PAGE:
Fifty Shades of Truth
by Joni Abilene
Last week Twitter had a Q&A with bestselling author E.L. James of the Fifty Shades series. From what I hear, it was a tough gig for the author. And you know what? Well done. Well done, Twitter. I do feel bad for Ms. James and I hope she understands that the reason people were so fired-up and ready to rope a bull was because of an issue much larger than a piece of fiction. The plight of women in abusive and dominating relationships has long been ignored. To her credit, Ms. James probably read a lot of those Harlequin romances which had women falling for a dominant male who then subjected her to page after page of verbal abuse, only to say he loved her on the last page. Come on, we all read them.
But, let me tell you, reading one and living one are two different stories.
Last spring I suspected my phone was being hacked. It often shut down for no good reason, became hot, apps flicked off and on, and the phone itself would flash and go wonky. My intuition told me to keep quiet instead of confronting the person I suspected of doing the hacking. But then he started saying things that he shouldn’t know. Things that weren’t important or worth knowing in the grand scheme of life, yet they were important to me. They were private. My comings, and my goings. My dreams, my goals. Business info. Bank info. When I finally confronted him about it, he denied all wrongdoing.
So I was left feeling paranoid and crazy.
That’s the thing about mental abuse: you, the victim, are often the one left feeling like the guilty party. You question facts, figures, your sanity. And then you are given flowers, or money. And the cycle starts all over again.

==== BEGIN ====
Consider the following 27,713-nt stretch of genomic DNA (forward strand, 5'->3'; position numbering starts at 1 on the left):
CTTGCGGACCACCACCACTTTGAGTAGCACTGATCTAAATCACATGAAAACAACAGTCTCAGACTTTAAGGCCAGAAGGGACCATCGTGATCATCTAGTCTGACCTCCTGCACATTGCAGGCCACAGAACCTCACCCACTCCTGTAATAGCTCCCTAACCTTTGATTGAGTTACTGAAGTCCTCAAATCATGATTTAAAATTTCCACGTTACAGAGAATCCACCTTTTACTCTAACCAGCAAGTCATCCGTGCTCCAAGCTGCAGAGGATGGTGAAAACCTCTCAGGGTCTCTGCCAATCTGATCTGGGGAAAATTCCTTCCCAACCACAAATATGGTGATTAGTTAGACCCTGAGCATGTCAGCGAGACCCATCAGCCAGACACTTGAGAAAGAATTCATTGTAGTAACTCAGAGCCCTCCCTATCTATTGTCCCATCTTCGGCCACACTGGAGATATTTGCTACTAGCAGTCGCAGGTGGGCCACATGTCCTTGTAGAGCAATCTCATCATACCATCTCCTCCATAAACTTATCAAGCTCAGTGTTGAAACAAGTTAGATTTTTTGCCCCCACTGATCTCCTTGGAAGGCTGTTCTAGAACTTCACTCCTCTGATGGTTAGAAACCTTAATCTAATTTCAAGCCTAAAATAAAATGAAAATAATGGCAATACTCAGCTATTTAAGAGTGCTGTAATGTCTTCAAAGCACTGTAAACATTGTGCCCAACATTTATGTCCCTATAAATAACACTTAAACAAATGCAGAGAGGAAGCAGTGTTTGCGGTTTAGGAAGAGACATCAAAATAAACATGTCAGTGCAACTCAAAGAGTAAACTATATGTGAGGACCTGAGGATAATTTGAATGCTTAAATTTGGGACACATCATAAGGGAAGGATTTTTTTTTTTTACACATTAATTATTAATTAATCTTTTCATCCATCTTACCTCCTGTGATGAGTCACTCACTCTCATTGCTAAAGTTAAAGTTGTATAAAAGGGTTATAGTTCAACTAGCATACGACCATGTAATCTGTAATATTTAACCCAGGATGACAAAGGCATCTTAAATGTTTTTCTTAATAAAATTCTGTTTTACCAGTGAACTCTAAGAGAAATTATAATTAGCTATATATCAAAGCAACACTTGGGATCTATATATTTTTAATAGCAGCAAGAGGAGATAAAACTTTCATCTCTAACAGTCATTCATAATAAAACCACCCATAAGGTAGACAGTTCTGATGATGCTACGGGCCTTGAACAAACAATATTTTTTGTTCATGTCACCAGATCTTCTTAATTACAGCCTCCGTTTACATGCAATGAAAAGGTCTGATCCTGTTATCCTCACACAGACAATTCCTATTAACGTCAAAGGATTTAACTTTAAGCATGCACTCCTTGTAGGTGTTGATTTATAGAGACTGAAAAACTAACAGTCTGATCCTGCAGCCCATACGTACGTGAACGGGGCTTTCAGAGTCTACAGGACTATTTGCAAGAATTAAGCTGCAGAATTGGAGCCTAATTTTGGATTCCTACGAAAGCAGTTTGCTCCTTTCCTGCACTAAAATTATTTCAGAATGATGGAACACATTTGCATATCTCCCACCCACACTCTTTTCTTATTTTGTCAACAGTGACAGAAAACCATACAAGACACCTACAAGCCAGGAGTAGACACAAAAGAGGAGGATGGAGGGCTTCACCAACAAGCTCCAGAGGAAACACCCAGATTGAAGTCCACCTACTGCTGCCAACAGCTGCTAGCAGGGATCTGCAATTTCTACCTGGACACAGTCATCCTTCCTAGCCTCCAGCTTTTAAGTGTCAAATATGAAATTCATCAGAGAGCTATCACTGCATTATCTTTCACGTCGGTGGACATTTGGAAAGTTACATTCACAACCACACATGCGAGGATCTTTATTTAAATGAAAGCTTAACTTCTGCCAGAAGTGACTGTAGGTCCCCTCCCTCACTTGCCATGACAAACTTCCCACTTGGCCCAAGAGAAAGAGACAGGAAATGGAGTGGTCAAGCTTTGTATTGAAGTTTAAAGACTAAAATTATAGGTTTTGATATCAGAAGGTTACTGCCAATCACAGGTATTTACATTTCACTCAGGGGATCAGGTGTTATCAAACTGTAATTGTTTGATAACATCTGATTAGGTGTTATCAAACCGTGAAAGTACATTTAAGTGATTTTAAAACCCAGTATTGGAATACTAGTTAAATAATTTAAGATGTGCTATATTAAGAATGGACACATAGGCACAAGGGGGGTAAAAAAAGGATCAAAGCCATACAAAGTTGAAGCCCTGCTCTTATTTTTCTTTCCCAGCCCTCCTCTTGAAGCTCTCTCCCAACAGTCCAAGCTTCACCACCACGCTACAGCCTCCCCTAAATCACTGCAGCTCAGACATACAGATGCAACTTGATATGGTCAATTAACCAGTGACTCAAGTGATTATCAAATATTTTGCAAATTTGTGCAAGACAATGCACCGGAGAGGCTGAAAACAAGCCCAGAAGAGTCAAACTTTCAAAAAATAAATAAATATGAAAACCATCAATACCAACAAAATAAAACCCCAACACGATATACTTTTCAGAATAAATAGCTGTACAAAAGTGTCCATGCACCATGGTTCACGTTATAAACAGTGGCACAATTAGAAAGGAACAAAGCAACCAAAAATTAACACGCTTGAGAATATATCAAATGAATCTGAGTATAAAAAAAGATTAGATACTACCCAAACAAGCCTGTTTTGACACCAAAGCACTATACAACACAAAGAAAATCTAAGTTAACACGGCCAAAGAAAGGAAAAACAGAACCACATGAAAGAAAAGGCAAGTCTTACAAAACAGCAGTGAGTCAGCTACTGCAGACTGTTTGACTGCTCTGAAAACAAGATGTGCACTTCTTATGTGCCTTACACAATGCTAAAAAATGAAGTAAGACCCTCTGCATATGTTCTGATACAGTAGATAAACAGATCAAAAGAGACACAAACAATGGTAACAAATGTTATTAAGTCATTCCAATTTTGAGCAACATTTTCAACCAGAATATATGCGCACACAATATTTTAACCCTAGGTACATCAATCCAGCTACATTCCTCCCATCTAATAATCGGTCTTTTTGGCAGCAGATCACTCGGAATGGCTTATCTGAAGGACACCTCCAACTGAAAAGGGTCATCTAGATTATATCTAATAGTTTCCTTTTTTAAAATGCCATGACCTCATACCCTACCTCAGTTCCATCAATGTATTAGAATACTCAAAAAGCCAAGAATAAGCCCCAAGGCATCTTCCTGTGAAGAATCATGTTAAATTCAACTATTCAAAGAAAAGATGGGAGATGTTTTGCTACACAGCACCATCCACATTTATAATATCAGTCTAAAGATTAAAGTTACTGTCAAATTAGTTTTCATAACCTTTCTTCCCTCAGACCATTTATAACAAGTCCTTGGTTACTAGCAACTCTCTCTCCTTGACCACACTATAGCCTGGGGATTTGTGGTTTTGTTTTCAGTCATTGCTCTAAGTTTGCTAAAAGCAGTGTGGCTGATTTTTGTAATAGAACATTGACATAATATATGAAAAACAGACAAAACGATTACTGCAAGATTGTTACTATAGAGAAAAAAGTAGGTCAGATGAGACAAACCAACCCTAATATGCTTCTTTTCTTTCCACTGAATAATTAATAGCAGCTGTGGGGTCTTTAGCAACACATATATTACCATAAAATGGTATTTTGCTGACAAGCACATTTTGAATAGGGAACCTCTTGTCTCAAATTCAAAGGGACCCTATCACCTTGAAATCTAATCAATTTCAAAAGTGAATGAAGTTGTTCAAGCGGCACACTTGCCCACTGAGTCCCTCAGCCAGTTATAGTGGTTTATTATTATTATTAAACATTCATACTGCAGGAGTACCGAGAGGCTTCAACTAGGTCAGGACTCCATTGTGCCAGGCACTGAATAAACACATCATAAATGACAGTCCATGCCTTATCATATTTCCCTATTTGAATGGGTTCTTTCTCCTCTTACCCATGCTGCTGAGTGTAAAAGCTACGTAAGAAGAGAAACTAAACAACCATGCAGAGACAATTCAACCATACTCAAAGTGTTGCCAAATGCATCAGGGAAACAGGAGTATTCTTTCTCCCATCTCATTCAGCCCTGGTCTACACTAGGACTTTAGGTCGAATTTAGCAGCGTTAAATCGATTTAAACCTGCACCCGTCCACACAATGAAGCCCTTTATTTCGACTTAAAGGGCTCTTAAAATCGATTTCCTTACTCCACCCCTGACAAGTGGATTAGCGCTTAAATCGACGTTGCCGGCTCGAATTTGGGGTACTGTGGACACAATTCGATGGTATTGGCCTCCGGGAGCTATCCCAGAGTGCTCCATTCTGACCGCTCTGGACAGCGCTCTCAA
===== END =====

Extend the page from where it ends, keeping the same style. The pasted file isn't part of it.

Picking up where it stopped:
Emotional manipulation, gaslighting, domination. Perhaps exciting in a book, but in real life, terrifying.
When a victim goes to family or friends and tells them that they need help, they are often questioned and turned away. Because the manipulator is so efficient with his activity, and usually successful in business and personal affairs, the victim is called out for being paranoid. Or worse, you are told that you asked for it. Deal with it. If the emotional abuse has gone on for a long period of time, the victim is so mired in disbelief and guilt that she does not know who to trust, and sometimes they are afraid to get out.
It takes a victim an estimated seven times to leave an abusive relationship, and sometimes the result is violence and/or death.
So, put in the context of romance, where a female is made to submit to an older, or more financially set off, male, and not only subjected to mental and emotional manipulation, but physical violence, let’s ask ourselves what is healthy and what is not. Respected boundaries are healthy. Being able to go somewhere and not get called the second you reach your destination, is healthy. Not being questioned about going out with family on a Friday night over and over, is healthy. Having your phone hacked and spied on, is not. Having your emails read and blocked is not. Having your texts read and blocked, is not. Personally, I didn’t read Fifty Shades. Aside from the fact that it was poorly written, the concept of the book left me feeling sick. I wanted no part of a young woman being stalked, chained and whipped.
No, thank you.
But I am damn proud of my fellow writers for speaking out on Twitter last week. And I hope with all my heart that society changes its views on what is acceptable in terms of boundaries and the violations of boundaries. For instance, when I first suspected my phone of being hacked, I went to Google and typed someone’s hacking my iPhone and saw page after page of threads describing not only how to hack your partner’s phone, but the reasons why it should be done.
Let’s just get this straight: There is no reason why you should hack your partner’s phone, or computer. It is wrong, it is sick, and it is illegal.
Do you know what it feels like to be the victim of manipulation? You are scared. You often get nauseous. You are stressed out and can’t sleep. You forget things because the stress is so much that you can’t function. You lose hair. And weight. You isolate and stop seeking social activity because it’s too difficult to deal with.
You feel like a prisoner.
So, while I feel sorry for Ms. James, I am extremely glad that people are finally seeking justice and spreading light onto the victim’s side of the story. It is so often ignored.
Thank you, Twitter.